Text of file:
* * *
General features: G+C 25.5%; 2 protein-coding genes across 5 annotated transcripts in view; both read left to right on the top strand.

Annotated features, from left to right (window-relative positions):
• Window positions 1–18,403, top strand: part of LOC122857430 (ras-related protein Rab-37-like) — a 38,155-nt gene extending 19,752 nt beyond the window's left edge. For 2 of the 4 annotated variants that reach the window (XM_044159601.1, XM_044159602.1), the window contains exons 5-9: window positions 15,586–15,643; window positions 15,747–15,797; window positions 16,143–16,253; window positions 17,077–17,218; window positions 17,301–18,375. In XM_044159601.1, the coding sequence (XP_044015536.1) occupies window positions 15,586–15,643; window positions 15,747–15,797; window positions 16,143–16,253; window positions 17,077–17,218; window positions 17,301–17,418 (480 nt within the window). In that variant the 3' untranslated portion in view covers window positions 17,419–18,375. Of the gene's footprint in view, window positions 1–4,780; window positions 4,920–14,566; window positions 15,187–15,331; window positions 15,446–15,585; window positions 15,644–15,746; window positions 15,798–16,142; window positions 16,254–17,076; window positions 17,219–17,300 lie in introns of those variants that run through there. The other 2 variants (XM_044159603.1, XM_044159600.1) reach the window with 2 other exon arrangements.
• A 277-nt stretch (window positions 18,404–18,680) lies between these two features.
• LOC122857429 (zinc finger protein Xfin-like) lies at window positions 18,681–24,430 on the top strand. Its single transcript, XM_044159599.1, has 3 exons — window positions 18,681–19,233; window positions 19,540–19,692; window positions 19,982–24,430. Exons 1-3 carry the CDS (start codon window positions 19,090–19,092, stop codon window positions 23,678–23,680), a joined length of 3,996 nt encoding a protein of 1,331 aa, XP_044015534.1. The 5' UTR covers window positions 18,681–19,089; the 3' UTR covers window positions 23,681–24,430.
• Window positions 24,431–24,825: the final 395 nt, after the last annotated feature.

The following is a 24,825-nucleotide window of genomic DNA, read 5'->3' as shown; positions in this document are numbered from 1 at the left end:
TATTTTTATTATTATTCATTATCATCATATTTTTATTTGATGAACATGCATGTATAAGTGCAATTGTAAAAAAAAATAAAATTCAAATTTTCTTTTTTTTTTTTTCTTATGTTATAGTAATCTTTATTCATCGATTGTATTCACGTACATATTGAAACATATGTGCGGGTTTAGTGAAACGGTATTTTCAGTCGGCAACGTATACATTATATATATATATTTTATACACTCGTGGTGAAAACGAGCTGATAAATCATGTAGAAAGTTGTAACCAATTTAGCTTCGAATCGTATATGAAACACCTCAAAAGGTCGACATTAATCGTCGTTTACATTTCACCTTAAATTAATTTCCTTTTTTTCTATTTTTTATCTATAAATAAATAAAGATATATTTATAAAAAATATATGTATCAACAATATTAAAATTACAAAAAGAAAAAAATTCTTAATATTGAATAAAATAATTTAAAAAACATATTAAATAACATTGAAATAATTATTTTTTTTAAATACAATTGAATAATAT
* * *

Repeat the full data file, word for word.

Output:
General features: G+C 25.5%; 2 protein-coding genes across 5 annotated transcripts in view; both read left to right on the top strand.

Annotated features, from left to right (window-relative positions):
• Window positions 1–18,403, top strand: part of LOC122857430 (ras-related protein Rab-37-like) — a 38,155-nt gene extending 19,752 nt beyond the window's left edge. For 2 of the 4 annotated variants that reach the window (XM_044159601.1, XM_044159602.1), the window contains exons 5-9: window positions 15,586–15,643; window positions 15,747–15,797; window positions 16,143–16,253; window positions 17,077–17,218; window positions 17,301–18,375. In XM_044159601.1, the coding sequence (XP_044015536.1) occupies window positions 15,586–15,643; window positions 15,747–15,797; window positions 16,143–16,253; window positions 17,077–17,218; window positions 17,301–17,418 (480 nt within the window). In that variant the 3' untranslated portion in view covers window positions 17,419–18,375. Of the gene's footprint in view, window positions 1–4,780; window positions 4,920–14,566; window positions 15,187–15,331; window positions 15,446–15,585; window positions 15,644–15,746; window positions 15,798–16,142; window positions 16,254–17,076; window positions 17,219–17,300 lie in introns of those variants that run through there. The other 2 variants (XM_044159603.1, XM_044159600.1) reach the window with 2 other exon arrangements.
• A 277-nt stretch (window positions 18,404–18,680) lies between these two features.
• LOC122857429 (zinc finger protein Xfin-like) lies at window positions 18,681–24,430 on the top strand. Its single transcript, XM_044159599.1, has 3 exons — window positions 18,681–19,233; window positions 19,540–19,692; window positions 19,982–24,430. Exons 1-3 carry the CDS (start codon window positions 19,090–19,092, stop codon window positions 23,678–23,680), a joined length of 3,996 nt encoding a protein of 1,331 aa, XP_044015534.1. The 5' UTR covers window positions 18,681–19,089; the 3' UTR covers window positions 23,681–24,430.
• Window positions 24,431–24,825: the final 395 nt, after the last annotated feature.

The following is a 24,825-nucleotide window of genomic DNA, read 5'->3' as shown; positions in this document are numbered from 1 at the left end:
TATTTTTATTATTATTCATTATCATCATATTTTTATTTGATGAACATGCATGTATAAGTGCAATTGTAAAAAAAAATAAAATTCAAATTTTCTTTTTTTTTTTTTCTTATGTTATAGTAATCTTTATTCATCGATTGTATTCACGTACATATTGAAACATATGTGCGGGTTTAGTGAAACGGTATTTTCAGTCGGCAACGTATACATTATATATATATATTTTATACACTCGTGGTGAAAACGAGCTGATAAATCATGTAGAAAGTTGTAACCAATTTAGCTTCGAATCGTATATGAAACACCTCAAAAGGTCGACATTAATCGTCGTTTACATTTCACCTTAAATTAATTTCCTTTTTTTCTATTTTTTATCTATAAATAAATAAAGATATATTTATAAAAAATATATGTATCAACAATATTAAAATTACAAAAAGAAAAAAATTCTTAATATTGAATAAAATAATTTAAAAAACATATTAAATAACATTGAAATAATTATTTTTTTTAAATACAATTGAATAATAT